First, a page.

Modi’s travel companion

While Narendra Modi’s frequent foreign tours have caught the attention of everyone in the country, co-travellers during such trips have remained under the wraps. During PM’s recent trip to France, Adani was amongst the audience in the UNESCO when Modi took the stage to deliver a speech. Some sources say that Adani also interacted with Nicolas Sarkozy, the former French President. He was also spotted with the Prime Minister during his trips to Australia, Japan, Brazil and the USA. The PM’s UNGA (United Nations’ General Assembly) speech was also heard by him in person in New York.

Even when Modi undertook tours to China, Singapore and Japan as Gujarat’s chief minister, Adani was a permanent fixture with him.

The latest in the line of Adani’s blockbuster deals during Modi’s tenure was reported in China a couple of days back. Business deals worth $22 billion were signed during Modi’s China visit, a majority of which were bagged by Adani and Bharti. Through these deals, Adani group is hoping to gather finance for its upcoming power projects at the Mundra port in Gujarat.

CAG posed questions to the Gujarat Government

In July last year, the CAG came out with 5 reports highlighting the undue favours given by the Gujarat Government to business houses such as Adani Group and Reliance Petroleum in the financial year ending in March 2013 (Modi was the Gujarat CM then).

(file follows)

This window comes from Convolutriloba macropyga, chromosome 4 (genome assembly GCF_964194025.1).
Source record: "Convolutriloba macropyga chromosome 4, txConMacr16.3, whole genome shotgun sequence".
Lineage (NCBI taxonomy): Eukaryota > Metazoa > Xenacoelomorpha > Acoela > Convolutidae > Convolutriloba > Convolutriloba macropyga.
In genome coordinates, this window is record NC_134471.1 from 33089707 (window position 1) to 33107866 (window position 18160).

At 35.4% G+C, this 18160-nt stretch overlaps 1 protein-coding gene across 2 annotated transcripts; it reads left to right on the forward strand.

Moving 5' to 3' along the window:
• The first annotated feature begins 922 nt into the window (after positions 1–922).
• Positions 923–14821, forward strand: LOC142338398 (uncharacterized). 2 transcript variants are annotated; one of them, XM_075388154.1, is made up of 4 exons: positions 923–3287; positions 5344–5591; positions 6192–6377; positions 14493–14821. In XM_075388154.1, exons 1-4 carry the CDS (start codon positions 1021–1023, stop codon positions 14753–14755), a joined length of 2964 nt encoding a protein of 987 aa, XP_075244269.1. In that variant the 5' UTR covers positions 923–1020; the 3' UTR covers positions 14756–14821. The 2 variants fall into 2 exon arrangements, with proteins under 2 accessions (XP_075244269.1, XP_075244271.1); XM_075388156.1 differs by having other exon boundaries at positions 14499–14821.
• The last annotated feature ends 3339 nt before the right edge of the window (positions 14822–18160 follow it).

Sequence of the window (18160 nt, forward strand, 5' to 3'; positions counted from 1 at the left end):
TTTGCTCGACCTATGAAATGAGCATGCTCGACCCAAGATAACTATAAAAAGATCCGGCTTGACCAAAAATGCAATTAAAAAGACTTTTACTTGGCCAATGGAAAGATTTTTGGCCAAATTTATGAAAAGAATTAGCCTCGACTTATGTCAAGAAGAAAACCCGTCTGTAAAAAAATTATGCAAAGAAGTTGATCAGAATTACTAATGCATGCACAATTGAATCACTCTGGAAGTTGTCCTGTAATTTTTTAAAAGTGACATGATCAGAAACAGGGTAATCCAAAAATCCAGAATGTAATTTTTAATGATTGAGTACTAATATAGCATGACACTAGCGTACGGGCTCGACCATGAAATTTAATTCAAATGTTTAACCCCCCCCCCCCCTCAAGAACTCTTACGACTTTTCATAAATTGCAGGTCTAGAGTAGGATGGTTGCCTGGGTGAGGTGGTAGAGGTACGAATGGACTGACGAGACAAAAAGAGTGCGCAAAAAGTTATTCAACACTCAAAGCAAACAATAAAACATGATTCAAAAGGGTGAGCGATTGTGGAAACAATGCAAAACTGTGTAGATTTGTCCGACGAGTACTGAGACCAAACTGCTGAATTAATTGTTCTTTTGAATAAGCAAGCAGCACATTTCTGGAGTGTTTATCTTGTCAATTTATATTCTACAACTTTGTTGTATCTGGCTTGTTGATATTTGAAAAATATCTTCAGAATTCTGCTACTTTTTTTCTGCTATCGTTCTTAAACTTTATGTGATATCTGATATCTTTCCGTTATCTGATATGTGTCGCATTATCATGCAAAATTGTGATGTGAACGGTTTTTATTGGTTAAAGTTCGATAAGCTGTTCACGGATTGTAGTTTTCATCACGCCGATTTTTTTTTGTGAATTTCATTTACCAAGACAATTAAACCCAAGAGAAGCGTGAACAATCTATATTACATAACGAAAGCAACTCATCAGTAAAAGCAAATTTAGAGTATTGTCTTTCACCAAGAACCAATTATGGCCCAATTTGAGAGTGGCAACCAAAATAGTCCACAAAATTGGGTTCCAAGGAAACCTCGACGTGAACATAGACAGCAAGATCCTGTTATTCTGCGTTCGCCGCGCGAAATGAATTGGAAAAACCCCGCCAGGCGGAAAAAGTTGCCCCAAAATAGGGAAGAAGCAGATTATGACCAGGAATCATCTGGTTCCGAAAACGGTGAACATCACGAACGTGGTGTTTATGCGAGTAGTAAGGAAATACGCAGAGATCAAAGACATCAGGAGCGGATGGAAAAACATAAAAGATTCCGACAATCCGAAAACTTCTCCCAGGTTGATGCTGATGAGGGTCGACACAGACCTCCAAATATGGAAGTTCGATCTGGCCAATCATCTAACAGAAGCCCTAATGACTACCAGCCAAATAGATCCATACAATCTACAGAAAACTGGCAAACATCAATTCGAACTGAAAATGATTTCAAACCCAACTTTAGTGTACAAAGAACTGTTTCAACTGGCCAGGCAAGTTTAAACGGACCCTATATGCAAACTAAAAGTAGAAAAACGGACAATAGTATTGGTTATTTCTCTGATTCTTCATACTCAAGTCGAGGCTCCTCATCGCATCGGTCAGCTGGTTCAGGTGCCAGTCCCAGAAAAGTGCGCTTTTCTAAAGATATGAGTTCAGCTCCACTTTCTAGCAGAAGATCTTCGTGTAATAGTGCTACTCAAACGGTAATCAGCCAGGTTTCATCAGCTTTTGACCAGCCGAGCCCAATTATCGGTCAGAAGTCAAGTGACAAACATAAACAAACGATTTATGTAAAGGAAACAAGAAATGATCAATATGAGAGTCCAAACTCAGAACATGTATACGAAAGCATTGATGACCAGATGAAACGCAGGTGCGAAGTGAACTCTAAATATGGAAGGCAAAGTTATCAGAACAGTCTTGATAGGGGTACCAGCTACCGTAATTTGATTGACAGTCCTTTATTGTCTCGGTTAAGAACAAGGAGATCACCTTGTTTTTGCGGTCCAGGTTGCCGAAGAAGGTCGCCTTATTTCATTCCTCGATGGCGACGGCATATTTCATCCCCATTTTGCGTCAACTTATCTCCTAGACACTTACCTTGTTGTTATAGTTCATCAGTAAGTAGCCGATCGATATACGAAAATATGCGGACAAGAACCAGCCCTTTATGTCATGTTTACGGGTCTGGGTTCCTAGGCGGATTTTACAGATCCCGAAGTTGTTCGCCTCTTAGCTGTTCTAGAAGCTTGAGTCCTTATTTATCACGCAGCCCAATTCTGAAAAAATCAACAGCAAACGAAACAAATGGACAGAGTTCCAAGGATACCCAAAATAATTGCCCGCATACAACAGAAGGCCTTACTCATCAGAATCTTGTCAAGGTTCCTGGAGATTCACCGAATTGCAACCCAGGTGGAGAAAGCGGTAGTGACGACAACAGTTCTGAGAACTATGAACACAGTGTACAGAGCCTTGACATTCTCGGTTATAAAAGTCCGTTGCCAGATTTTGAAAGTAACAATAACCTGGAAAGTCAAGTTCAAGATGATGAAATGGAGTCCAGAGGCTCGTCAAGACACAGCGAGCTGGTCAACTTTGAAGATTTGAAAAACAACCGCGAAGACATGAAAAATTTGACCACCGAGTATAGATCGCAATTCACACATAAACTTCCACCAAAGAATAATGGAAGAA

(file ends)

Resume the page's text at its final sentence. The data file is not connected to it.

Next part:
According to the report, “non-monitoring of the construction quay in phase 1 of Adani Group-owned Mundra port led to short recovery of Rs 118.12 crore.” Unsurprisingly, no action was taken on the report and it was dumped without giving much attention.

SBI’s $1 billion loan to Adani

One of the most controversial deals that the Adani Group has been a part of since Modi took over as the PM was SBI’s approval of a $1 billion line of credit for its coal mine project in Australia’s Queensland. The largest state run bank in the country faced flak from many corners after signing a Memorandum of Understanding with the Adani Group on the sidelines of the G-20 summit in Australia.

Considering that some of best known International Banks such as Goldman Sachs, Royal Bank of Scotland, Barclays and Citigroup have stayed away from the project, citing environmental reasons, SBI’s decision seems all the more surprising and fishy. But then this isn’t the first time when the public sector Banks are being pushed to risk a bad credit due to political pressure.

While the Government maintains that the Australian project would help get the much needed coal into India for power production, a number of Australian organizations are already up in arms against it due to the possible damage it would cause to the Great Barrier Reef.

According to some news reports that surfaced a couple of months back, SBI decided to reject the loan request, although SBI marked such news as ‘rumours’ and continued to say that the final decision is still pending approval from the executive committee.

There is no fault in Prime Minister Narendra Modi’s policy of pushing development in the country. But a country of over 120 crore people can’t flourish if the benefits of ‘development’ remain confined to the old and close aides of the people in power. Even if all the allegations of Modi’s friendship with Adani are false, it surely doesn’t give a positive signal when the Prime Minister is seen far more often with a particular industrial baron than with the Aam Aadmi.